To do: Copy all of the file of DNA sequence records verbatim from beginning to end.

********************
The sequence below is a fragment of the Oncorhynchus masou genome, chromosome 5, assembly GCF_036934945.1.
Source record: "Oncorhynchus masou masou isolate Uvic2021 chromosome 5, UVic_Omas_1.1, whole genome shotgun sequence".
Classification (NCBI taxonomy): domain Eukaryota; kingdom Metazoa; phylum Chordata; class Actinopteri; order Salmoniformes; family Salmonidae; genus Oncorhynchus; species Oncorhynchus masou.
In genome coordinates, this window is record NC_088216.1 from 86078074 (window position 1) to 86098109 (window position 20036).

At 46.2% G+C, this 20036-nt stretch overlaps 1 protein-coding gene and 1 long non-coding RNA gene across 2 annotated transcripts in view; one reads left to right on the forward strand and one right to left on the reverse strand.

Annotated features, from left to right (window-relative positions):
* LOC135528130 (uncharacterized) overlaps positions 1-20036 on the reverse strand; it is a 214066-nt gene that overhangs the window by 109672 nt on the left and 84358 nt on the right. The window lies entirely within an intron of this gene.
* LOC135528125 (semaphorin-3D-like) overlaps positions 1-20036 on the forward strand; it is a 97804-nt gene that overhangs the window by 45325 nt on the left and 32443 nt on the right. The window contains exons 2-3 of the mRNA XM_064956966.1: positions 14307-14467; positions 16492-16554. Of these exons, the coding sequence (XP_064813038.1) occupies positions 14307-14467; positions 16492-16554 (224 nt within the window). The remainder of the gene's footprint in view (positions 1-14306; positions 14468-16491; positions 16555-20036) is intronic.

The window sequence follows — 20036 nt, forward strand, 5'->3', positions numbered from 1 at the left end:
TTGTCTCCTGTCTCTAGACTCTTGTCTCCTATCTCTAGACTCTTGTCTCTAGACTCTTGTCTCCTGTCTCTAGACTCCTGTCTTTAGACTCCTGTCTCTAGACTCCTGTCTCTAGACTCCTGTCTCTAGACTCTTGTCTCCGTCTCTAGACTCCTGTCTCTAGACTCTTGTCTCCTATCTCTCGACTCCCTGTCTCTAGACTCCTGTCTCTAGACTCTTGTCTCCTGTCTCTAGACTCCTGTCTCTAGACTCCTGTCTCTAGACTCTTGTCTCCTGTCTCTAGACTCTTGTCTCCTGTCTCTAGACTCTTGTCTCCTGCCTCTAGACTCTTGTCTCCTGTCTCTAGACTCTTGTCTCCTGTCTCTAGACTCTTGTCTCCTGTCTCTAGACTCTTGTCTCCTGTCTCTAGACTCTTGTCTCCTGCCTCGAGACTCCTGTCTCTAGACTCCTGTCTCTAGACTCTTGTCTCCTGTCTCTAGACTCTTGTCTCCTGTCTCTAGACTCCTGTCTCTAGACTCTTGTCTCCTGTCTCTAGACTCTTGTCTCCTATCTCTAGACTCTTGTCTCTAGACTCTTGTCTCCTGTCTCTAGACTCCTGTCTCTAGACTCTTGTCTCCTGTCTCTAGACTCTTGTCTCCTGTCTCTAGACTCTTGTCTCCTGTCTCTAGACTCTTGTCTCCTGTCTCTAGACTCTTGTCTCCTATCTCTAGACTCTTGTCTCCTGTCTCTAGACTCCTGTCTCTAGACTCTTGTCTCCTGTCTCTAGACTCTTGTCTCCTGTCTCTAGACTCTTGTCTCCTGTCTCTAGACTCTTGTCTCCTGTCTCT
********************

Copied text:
The sequence below is a fragment of the Oncorhynchus masou genome, chromosome 5, assembly GCF_036934945.1.
Source record: "Oncorhynchus masou masou isolate Uvic2021 chromosome 5, UVic_Omas_1.1, whole genome shotgun sequence".
Classification (NCBI taxonomy): domain Eukaryota; kingdom Metazoa; phylum Chordata; class Actinopteri; order Salmoniformes; family Salmonidae; genus Oncorhynchus; species Oncorhynchus masou.
In genome coordinates, this window is record NC_088216.1 from 86078074 (window position 1) to 86098109 (window position 20036).

At 46.2% G+C, this 20036-nt stretch overlaps 1 protein-coding gene and 1 long non-coding RNA gene across 2 annotated transcripts in view; one reads left to right on the forward strand and one right to left on the reverse strand.

Annotated features, from left to right (window-relative positions):
* LOC135528130 (uncharacterized) overlaps positions 1-20036 on the reverse strand; it is a 214066-nt gene that overhangs the window by 109672 nt on the left and 84358 nt on the right. The window lies entirely within an intron of this gene.
* LOC135528125 (semaphorin-3D-like) overlaps positions 1-20036 on the forward strand; it is a 97804-nt gene that overhangs the window by 45325 nt on the left and 32443 nt on the right. The window contains exons 2-3 of the mRNA XM_064956966.1: positions 14307-14467; positions 16492-16554. Of these exons, the coding sequence (XP_064813038.1) occupies positions 14307-14467; positions 16492-16554 (224 nt within the window). The remainder of the gene's footprint in view (positions 1-14306; positions 14468-16491; positions 16555-20036) is intronic.

The window sequence follows — 20036 nt, forward strand, 5'->3', positions numbered from 1 at the left end:
TTGTCTCCTGTCTCTAGACTCTTGTCTCCTATCTCTAGACTCTTGTCTCTAGACTCTTGTCTCCTGTCTCTAGACTCCTGTCTTTAGACTCCTGTCTCTAGACTCCTGTCTCTAGACTCCTGTCTCTAGACTCTTGTCTCCGTCTCTAGACTCCTGTCTCTAGACTCTTGTCTCCTATCTCTCGACTCCCTGTCTCTAGACTCCTGTCTCTAGACTCTTGTCTCCTGTCTCTAGACTCCTGTCTCTAGACTCCTGTCTCTAGACTCTTGTCTCCTGTCTCTAGACTCTTGTCTCCTGTCTCTAGACTCTTGTCTCCTGCCTCTAGACTCTTGTCTCCTGTCTCTAGACTCTTGTCTCCTGTCTCTAGACTCTTGTCTCCTGTCTCTAGACTCTTGTCTCCTGTCTCTAGACTCTTGTCTCCTGCCTCGAGACTCCTGTCTCTAGACTCCTGTCTCTAGACTCTTGTCTCCTGTCTCTAGACTCTTGTCTCCTGTCTCTAGACTCCTGTCTCTAGACTCTTGTCTCCTGTCTCTAGACTCTTGTCTCCTATCTCTAGACTCTTGTCTCTAGACTCTTGTCTCCTGTCTCTAGACTCCTGTCTCTAGACTCTTGTCTCCTGTCTCTAGACTCTTGTCTCCTGTCTCTAGACTCTTGTCTCCTGTCTCTAGACTCTTGTCTCCTGTCTCTAGACTCTTGTCTCCTATCTCTAGACTCTTGTCTCCTGTCTCTAGACTCCTGTCTCTAGACTCTTGTCTCCTGTCTCTAGACTCTTGTCTCCTGTCTCTAGACTCTTGTCTCCTGTCTCTAGACTCTTGTCTCCTGTCTCT